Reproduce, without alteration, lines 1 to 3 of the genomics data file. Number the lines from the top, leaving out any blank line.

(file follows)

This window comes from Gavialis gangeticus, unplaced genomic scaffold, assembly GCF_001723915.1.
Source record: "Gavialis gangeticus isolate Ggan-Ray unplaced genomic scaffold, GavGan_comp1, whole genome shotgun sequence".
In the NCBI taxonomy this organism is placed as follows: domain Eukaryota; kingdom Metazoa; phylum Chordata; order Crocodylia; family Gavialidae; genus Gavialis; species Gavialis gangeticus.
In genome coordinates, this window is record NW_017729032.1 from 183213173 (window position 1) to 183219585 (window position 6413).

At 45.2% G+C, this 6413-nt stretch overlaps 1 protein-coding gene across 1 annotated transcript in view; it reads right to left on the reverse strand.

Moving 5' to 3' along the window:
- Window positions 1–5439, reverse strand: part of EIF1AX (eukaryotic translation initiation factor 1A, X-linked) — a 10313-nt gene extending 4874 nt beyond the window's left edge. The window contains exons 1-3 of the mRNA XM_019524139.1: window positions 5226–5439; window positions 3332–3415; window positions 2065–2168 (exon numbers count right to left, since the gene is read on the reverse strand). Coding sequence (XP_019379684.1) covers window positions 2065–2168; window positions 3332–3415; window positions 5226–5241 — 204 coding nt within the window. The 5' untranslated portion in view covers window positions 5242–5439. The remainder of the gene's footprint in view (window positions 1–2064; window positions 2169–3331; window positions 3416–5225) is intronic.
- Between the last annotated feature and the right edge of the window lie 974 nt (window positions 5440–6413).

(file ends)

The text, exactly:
This window comes from Gavialis gangeticus, unplaced genomic scaffold, assembly GCF_001723915.1.
Source record: "Gavialis gangeticus isolate Ggan-Ray unplaced genomic scaffold, GavGan_comp1, whole genome shotgun sequence".
In the NCBI taxonomy this organism is placed as follows: domain Eukaryota; kingdom Metazoa; phylum Chordata; order Crocodylia; family Gavialidae; genus Gavialis; species Gavialis gangeticus.